‘Modern’ Corporations try to be both Producers and Traders, – so-called Vertical integration, the which, America has outlawed but is now dominated and significantly controlled by those same ‘outlawed’ corporations, – who have bought politicians to change the laws to suit them, and continue to pay those politicians to stop most ‘Trust busting’ efforts.

      That Consumers are at the ‘mugs game’ end of this arrangement is obvious to most consumers, but many do not realise that it is quite easy to set up a purchasers co-op, or other Community organisation, to counter this flagrant imbalance, and indeed our laws favour such initiatives, – within reason.

    • 0

      I don’t agree. We are a caring and supportive community and we don’t have to accept that the typical processes of capitalism should be ‘the rules’. There are plenty of folks old and young who don’t realize until it’s too late after they have paid a comparatively very high price / have been ripped off and it’s too late. Without any doubt there are people in our/any community who will take advantage of any opportunity to quote less than fair prices. Plenty of other countries in the world have different economic systems, modern Vietnam just one, many products are under strict price controls, including many items of food, and the government ensure that food producers can make a quite acceptable profit. It can be different!!!

    • 0

      So you don’t like living in a free country, should move to N Korea where everything is controlled.

      You know what would happen if there was restrictions on pricing? There would not be sales, retailers wouldn’t be selling cheap, prices would be the same everywhere.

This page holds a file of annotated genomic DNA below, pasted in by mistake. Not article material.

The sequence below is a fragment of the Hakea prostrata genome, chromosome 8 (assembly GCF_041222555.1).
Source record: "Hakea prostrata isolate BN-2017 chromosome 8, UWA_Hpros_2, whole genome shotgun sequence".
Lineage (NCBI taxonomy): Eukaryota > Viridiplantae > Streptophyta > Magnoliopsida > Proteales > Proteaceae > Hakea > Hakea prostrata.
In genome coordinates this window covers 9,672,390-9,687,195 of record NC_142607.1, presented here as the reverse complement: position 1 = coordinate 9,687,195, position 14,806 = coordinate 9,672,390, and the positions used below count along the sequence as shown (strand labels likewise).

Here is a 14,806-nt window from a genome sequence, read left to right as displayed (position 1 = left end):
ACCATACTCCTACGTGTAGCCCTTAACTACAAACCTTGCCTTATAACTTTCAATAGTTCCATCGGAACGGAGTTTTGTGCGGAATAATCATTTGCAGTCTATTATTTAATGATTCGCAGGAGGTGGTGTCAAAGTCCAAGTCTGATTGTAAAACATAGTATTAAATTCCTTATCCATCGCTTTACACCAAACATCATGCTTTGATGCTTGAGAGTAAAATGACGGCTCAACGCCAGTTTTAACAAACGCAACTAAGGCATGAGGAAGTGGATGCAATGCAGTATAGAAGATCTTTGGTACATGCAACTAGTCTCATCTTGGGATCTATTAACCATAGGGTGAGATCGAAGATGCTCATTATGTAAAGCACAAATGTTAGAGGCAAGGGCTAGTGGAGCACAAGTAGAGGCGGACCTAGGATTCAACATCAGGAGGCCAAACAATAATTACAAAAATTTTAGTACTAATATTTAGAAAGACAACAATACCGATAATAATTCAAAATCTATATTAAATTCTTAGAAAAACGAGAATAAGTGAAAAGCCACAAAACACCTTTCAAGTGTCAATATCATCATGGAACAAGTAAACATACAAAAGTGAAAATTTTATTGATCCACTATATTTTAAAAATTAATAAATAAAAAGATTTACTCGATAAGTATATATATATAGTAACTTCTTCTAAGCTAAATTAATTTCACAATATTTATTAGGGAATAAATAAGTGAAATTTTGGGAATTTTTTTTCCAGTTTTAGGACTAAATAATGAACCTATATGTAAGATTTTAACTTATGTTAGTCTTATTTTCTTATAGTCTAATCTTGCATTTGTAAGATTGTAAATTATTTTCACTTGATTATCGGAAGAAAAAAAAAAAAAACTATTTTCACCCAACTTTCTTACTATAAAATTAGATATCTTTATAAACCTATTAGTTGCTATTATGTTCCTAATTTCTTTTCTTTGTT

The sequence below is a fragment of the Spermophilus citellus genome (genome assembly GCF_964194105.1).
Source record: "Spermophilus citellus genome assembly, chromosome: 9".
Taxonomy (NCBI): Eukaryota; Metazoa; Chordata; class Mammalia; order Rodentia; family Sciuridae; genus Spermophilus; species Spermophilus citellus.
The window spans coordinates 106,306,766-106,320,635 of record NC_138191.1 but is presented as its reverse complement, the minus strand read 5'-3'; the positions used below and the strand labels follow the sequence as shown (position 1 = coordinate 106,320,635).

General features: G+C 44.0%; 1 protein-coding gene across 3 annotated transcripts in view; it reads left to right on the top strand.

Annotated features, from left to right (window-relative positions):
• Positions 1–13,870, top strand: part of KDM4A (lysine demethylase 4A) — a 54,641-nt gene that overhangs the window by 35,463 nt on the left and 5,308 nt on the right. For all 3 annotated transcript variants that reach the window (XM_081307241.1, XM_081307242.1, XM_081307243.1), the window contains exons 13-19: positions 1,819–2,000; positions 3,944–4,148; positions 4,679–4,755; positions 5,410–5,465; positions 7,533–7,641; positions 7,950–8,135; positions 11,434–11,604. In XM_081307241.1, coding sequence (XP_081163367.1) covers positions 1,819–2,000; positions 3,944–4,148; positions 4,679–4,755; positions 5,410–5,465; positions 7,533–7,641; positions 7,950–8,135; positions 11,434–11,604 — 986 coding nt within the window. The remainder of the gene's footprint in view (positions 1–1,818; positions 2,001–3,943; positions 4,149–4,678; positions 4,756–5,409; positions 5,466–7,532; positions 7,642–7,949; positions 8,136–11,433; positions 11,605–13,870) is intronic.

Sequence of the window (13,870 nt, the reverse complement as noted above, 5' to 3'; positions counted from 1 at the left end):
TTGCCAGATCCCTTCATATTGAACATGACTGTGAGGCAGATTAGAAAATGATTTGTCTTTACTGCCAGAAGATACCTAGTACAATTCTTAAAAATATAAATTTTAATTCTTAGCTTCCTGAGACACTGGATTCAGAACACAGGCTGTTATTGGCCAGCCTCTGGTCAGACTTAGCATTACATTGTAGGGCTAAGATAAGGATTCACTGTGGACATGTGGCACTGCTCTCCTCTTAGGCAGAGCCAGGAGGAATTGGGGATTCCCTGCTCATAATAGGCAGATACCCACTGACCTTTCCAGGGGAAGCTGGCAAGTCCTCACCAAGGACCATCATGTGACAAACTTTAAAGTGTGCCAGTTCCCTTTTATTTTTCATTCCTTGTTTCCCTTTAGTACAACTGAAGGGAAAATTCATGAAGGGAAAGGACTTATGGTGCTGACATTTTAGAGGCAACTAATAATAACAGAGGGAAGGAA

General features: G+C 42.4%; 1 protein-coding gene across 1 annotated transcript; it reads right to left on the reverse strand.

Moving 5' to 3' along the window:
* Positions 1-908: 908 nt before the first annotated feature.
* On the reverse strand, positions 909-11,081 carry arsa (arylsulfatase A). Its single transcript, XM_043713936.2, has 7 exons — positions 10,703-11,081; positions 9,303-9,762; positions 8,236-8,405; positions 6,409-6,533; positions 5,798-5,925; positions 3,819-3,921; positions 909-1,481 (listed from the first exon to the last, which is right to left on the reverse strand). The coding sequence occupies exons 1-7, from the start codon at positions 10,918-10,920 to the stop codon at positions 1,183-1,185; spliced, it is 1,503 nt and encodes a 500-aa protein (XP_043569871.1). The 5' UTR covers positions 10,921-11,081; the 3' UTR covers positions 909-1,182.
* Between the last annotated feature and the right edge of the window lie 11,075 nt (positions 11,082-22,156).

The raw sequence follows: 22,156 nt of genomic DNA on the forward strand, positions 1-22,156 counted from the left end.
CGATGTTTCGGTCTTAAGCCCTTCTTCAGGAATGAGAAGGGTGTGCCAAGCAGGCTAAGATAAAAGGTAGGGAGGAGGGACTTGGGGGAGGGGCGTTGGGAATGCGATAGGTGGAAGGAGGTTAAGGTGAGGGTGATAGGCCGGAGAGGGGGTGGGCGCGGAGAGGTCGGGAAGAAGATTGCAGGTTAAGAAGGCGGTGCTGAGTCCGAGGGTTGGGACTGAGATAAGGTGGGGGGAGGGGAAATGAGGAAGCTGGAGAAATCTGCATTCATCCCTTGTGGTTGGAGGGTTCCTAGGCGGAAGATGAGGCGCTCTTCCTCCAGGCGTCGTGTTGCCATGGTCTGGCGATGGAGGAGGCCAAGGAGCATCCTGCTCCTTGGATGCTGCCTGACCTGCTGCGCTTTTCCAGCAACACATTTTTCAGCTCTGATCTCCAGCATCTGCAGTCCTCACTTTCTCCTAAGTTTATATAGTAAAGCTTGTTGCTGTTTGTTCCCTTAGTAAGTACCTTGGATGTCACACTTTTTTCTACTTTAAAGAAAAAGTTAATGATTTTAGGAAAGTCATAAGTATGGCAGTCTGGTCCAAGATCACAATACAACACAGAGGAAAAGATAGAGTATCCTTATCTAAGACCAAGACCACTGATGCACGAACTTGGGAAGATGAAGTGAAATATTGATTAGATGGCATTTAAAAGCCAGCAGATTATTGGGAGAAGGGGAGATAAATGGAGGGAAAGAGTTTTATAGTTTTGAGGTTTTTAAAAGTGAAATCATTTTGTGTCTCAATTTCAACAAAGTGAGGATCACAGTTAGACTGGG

Like petrol pricing, we have competition so the prices go down, down, down than they go back to “normal”. If the government stepped in you would see the fuel price stay at that higher level.

      If people went out to freezers because of this virus they are mad, no doubt the same dunderheads who bought out all the toilet paper and pasta.

      THEY made a choice to pay top dollar for those appliances, THEY didn’t have to.

  2. 0

    It’s just Business, if you don’t like the price – don’t buy it.
    There are many businesses to chose from, some hike prices for various reasons, most I have found don’t. The consumers can vote with with their feet.

  3. 0

    I often see articles that refer to a “Choice” article on such and such, which is really only a bait ad for Choice. How ’bout publishing that article in its entirety?

    But it leads me to another idea: Why isn’t Choice free? Why doesn’t our benevolent Government sponser it?
    If they are genuine about stopping rippoffs and helping us get the best value for our dollar, why not?